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pure form. I heated the fluates of potassa and soda in trays of platina, in a tube of platina connected with a vessel filled with chlorine. In this case the fluates were converted into muriates, with a considerable increase of the weight of the tray; and the platina was violently acted upon, and covered with a reddish brown powder; and in the instance in which fluate of potassa was used, a compound of fluate of platina and muriate of potassa was formed.

There was a considerable absorption of chlorine; but no new gaseous matter could be discovered in the gas in the tube.

I tried to obtain the fluoric principle pure, by decomposing the fluates in a tube of silver, but with no better success; the silver was acted upon both by the chlorine and the fluoric principle, and rapidly dissolved. I used glass tubes coated with resin of copper (cuprane) and hornsilver (argentane), on which I concluded that the fluoric principle would have no action from the decomposition of fluate of silver by chlorine; but at the degree of heat required to decompose the fluoric salts, the muriates were always fused, the glass violently acted upon, and silicated fluoric acid

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formed. In one instance, in which fluate of potassa had been heated in a platina tray and tube, in which muriate of potassa had been fused, for the purpose of defending the interior, as much as possible, from the action of the fuoric principle, the

when disengaged into the atmosphere, had a peculiar smell, different from that of chlorine, (which certainly formed the greatest proportion of the elastic matter,) and more disagreeable; and dense white fumes were produced by its action upon the air. A portion of this gas thrown into a glass receiver, over mercury, acted upon the glass, and silicated fluoric acid gas was generated. On examining the platina tray, however, it was found corroded, and the reddish brown powder formed.

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In the course of these investigations, I made several attempts to detach hydrogen from the liquid fluoric acid, by the agency of oxygen and chlorine. It was not decomposed when passed through a platina tube heated red with chlorine, nor by being distilled from salts containing abundance of oxygen, or those containing abundance of chlorine.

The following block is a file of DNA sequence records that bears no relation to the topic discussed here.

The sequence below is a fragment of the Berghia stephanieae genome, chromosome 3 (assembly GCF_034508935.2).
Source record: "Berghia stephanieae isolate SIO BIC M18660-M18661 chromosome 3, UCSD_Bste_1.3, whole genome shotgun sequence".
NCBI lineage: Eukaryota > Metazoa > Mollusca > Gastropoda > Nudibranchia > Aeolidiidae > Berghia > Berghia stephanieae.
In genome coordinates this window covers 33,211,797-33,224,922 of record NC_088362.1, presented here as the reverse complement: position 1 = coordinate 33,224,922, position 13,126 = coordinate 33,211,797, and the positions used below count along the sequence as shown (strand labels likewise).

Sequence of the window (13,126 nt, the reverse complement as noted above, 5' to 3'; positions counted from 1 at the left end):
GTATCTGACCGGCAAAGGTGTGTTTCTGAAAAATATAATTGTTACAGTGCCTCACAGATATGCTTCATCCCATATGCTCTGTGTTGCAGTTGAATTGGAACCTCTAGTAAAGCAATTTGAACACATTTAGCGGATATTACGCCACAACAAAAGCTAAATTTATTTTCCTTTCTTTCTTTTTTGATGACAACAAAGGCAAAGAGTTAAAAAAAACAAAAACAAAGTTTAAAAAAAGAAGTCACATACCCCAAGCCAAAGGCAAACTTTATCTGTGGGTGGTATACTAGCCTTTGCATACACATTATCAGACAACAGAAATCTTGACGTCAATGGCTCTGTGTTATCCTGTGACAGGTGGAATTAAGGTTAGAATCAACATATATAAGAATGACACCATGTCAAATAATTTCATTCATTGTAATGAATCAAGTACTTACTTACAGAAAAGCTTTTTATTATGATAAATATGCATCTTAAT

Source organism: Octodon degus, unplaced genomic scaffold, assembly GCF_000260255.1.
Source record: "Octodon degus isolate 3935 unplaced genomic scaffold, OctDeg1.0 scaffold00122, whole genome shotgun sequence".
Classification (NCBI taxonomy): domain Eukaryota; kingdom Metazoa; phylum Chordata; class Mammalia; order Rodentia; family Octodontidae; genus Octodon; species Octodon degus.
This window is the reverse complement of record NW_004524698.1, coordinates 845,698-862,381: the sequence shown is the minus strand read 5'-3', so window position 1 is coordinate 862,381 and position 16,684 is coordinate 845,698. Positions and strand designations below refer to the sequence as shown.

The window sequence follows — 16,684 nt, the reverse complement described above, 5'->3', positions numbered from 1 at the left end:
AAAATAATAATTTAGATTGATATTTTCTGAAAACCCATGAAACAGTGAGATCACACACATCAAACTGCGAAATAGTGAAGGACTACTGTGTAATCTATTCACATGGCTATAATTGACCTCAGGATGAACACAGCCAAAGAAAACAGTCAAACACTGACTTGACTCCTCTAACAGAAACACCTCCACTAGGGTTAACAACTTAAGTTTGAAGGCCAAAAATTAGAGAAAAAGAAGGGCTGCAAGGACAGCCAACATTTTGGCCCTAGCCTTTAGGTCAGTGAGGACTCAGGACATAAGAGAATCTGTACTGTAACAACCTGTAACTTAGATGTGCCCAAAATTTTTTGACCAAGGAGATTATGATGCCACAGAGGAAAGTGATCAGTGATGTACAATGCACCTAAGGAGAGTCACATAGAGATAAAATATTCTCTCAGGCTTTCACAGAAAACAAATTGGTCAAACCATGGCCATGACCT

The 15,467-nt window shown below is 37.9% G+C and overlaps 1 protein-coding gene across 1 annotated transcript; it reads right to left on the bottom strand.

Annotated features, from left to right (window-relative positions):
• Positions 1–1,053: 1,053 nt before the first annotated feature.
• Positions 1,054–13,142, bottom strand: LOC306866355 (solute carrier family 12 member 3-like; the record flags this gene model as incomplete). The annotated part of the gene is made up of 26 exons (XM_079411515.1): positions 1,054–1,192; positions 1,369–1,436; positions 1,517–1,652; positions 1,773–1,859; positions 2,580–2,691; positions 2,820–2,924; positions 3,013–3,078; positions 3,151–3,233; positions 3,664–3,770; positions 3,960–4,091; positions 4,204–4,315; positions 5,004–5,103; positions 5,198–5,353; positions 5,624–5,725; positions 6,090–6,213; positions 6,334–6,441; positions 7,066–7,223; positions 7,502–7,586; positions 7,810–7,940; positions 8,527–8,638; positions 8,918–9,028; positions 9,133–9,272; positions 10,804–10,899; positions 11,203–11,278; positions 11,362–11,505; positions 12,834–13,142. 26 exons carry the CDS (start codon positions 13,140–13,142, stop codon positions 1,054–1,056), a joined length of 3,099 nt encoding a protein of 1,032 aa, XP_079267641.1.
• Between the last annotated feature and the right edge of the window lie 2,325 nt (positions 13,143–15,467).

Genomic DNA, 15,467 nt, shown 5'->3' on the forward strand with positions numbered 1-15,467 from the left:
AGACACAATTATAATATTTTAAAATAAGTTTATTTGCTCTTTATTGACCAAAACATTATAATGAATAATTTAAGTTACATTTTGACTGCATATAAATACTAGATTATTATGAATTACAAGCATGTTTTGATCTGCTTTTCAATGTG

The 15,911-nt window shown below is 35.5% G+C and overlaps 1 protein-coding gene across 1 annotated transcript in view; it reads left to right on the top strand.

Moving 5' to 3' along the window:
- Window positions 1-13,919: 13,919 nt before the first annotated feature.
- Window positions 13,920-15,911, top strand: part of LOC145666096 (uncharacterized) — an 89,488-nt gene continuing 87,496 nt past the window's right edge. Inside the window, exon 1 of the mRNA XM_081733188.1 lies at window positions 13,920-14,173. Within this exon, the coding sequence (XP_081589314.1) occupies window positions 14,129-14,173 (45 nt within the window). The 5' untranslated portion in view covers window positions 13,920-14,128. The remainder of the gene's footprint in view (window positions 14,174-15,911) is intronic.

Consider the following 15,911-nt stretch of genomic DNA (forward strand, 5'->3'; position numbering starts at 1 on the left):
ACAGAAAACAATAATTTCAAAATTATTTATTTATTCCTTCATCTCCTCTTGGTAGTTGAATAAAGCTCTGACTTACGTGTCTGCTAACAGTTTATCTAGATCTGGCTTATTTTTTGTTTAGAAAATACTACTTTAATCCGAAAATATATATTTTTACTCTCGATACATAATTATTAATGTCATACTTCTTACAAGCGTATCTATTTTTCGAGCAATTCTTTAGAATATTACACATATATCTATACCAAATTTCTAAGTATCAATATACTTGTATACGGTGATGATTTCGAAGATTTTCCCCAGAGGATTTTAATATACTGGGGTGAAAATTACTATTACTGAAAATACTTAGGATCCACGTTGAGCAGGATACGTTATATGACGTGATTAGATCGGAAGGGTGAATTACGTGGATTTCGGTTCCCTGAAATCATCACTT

I distilled the fluates of lead and mercury with phosphorus and sulphur, with the hope of obtaining compounds of the fluoric principle with phosphorus and sulphur. In all experiments of this kind, a decomposition took place, and the glass tubes employed were violently acted upon, and sulphurets and phosphurets were formed. When I used tubes lined with sulphur the decomposition was less perfect; but minute quantities of limpid fluid condensed in a part of the tube cooled by ice, both in the cases when sulphur and when phosphorus were used; it had the appearance of hydrofluoric acid, and speedily dissipated itself in white fumes. Whether they were that substance which had obtained its hydrogen from these inflammable bodies, or compounds of sulphur and phosphorus with the fluoric principle, I have not ascertained, but the first opinion seems most probable.

When I heated fluate of lead and finely powdered charcoal strongly in the air, the lead became revived, and white fumes were produced. I thought it probable, that in this case a compound of fluorine and charcoal was formed; but on trying

1 the experiment in a close vessel of platina, no change took

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place; and it evidently depended upon the presence of hydrogen in the vapour of the atmosphere, or in the flame of the spirit lamp, by which the experiment was made, and I found muriate of silver decomposed, and silver produced under the same circumstances.